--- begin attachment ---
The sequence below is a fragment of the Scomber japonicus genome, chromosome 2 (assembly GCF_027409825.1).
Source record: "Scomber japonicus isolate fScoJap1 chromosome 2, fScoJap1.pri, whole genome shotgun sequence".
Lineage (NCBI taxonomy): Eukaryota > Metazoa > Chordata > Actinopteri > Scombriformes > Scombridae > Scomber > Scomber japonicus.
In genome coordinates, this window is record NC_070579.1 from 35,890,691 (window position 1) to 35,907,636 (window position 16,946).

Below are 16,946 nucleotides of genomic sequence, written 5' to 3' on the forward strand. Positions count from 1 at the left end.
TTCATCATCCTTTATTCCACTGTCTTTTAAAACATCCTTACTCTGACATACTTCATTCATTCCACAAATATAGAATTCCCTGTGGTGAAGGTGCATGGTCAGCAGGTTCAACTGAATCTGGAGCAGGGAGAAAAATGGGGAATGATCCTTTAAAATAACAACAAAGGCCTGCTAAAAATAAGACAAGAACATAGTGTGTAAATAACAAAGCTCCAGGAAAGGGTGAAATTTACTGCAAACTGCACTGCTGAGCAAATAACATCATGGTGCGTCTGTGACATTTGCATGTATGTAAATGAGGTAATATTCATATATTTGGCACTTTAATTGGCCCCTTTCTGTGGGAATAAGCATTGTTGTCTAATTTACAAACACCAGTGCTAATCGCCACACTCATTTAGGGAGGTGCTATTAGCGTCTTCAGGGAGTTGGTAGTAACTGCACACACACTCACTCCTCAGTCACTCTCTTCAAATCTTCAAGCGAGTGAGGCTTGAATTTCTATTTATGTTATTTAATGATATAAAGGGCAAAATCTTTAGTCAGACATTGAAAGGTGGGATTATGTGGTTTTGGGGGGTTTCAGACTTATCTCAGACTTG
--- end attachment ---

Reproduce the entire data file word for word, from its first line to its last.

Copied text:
The sequence below is a fragment of the Scomber japonicus genome, chromosome 2 (assembly GCF_027409825.1).
Source record: "Scomber japonicus isolate fScoJap1 chromosome 2, fScoJap1.pri, whole genome shotgun sequence".
Lineage (NCBI taxonomy): Eukaryota > Metazoa > Chordata > Actinopteri > Scombriformes > Scombridae > Scomber > Scomber japonicus.
In genome coordinates, this window is record NC_070579.1 from 35,890,691 (window position 1) to 35,907,636 (window position 16,946).

Below are 16,946 nucleotides of genomic sequence, written 5' to 3' on the forward strand. Positions count from 1 at the left end.
TTCATCATCCTTTATTCCACTGTCTTTTAAAACATCCTTACTCTGACATACTTCATTCATTCCACAAATATAGAATTCCCTGTGGTGAAGGTGCATGGTCAGCAGGTTCAACTGAATCTGGAGCAGGGAGAAAAATGGGGAATGATCCTTTAAAATAACAACAAAGGCCTGCTAAAAATAAGACAAGAACATAGTGTGTAAATAACAAAGCTCCAGGAAAGGGTGAAATTTACTGCAAACTGCACTGCTGAGCAAATAACATCATGGTGCGTCTGTGACATTTGCATGTATGTAAATGAGGTAATATTCATATATTTGGCACTTTAATTGGCCCCTTTCTGTGGGAATAAGCATTGTTGTCTAATTTACAAACACCAGTGCTAATCGCCACACTCATTTAGGGAGGTGCTATTAGCGTCTTCAGGGAGTTGGTAGTAACTGCACACACACTCACTCCTCAGTCACTCTCTTCAAATCTTCAAGCGAGTGAGGCTTGAATTTCTATTTATGTTATTTAATGATATAAAGGGCAAAATCTTTAGTCAGACATTGAAAGGTGGGATTATGTGGTTTTGGGGGGTTTCAGACTTATCTCAGACTTG